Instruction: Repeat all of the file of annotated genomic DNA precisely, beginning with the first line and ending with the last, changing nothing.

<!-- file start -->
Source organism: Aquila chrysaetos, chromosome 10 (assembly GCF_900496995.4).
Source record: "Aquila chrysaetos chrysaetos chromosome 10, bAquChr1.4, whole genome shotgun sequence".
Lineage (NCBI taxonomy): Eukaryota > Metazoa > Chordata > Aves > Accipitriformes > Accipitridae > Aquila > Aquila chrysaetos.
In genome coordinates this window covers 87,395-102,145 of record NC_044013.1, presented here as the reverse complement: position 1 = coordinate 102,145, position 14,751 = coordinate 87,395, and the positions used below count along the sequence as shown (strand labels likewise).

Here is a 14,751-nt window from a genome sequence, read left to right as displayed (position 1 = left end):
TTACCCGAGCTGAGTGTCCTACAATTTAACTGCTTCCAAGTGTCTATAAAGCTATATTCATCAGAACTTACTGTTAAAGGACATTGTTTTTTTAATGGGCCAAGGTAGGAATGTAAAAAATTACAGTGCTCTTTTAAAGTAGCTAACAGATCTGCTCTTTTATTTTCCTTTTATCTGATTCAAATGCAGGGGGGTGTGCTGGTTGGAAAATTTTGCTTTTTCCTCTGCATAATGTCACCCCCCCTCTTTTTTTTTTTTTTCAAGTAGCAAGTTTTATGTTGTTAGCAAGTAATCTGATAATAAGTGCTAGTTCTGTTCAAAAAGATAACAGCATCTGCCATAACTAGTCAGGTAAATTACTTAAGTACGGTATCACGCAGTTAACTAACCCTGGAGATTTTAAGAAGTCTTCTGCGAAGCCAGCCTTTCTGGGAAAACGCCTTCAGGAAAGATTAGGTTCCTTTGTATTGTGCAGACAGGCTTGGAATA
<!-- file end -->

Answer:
Source organism: Aquila chrysaetos, chromosome 10 (assembly GCF_900496995.4).
Source record: "Aquila chrysaetos chrysaetos chromosome 10, bAquChr1.4, whole genome shotgun sequence".
Lineage (NCBI taxonomy): Eukaryota > Metazoa > Chordata > Aves > Accipitriformes > Accipitridae > Aquila > Aquila chrysaetos.
In genome coordinates this window covers 87,395-102,145 of record NC_044013.1, presented here as the reverse complement: position 1 = coordinate 102,145, position 14,751 = coordinate 87,395, and the positions used below count along the sequence as shown (strand labels likewise).

Here is a 14,751-nt window from a genome sequence, read left to right as displayed (position 1 = left end):
TTACCCGAGCTGAGTGTCCTACAATTTAACTGCTTCCAAGTGTCTATAAAGCTATATTCATCAGAACTTACTGTTAAAGGACATTGTTTTTTTAATGGGCCAAGGTAGGAATGTAAAAAATTACAGTGCTCTTTTAAAGTAGCTAACAGATCTGCTCTTTTATTTTCCTTTTATCTGATTCAAATGCAGGGGGGTGTGCTGGTTGGAAAATTTTGCTTTTTCCTCTGCATAATGTCACCCCCCCTCTTTTTTTTTTTTTTCAAGTAGCAAGTTTTATGTTGTTAGCAAGTAATCTGATAATAAGTGCTAGTTCTGTTCAAAAAGATAACAGCATCTGCCATAACTAGTCAGGTAAATTACTTAAGTACGGTATCACGCAGTTAACTAACCCTGGAGATTTTAAGAAGTCTTCTGCGAAGCCAGCCTTTCTGGGAAAACGCCTTCAGGAAAGATTAGGTTCCTTTGTATTGTGCAGACAGGCTTGGAATA